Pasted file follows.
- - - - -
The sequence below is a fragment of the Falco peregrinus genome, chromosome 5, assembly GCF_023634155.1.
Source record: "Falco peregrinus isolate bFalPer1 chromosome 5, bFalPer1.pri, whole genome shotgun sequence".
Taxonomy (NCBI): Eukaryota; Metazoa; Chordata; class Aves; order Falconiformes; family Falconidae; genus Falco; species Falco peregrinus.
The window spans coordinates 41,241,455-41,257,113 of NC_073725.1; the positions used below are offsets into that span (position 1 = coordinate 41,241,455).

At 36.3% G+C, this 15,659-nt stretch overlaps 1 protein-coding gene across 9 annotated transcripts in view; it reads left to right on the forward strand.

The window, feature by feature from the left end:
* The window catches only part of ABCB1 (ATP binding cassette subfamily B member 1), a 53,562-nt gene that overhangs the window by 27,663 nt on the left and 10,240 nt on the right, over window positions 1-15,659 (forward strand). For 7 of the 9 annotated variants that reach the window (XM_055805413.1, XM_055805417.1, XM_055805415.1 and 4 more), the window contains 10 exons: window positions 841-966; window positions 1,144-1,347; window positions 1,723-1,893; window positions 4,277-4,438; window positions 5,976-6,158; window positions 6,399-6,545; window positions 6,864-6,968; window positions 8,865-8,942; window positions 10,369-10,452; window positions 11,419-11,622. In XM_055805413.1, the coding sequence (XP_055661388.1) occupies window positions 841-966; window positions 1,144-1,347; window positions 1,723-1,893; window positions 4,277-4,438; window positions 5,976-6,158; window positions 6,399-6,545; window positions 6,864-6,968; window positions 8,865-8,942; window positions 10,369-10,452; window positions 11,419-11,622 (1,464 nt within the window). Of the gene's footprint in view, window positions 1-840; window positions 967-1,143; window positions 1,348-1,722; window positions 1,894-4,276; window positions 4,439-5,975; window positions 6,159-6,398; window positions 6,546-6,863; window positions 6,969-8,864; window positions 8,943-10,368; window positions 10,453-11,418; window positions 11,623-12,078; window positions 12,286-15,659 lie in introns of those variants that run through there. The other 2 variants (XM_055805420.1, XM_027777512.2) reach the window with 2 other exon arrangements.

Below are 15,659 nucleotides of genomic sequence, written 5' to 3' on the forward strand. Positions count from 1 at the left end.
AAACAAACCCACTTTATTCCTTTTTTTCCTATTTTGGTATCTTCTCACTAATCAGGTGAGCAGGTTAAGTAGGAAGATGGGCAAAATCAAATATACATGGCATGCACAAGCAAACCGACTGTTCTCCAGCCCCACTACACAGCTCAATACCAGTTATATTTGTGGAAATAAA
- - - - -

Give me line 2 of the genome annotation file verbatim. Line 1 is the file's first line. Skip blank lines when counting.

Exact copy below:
Source record: "Falco peregrinus isolate bFalPer1 chromosome 5, bFalPer1.pri, whole genome shotgun sequence".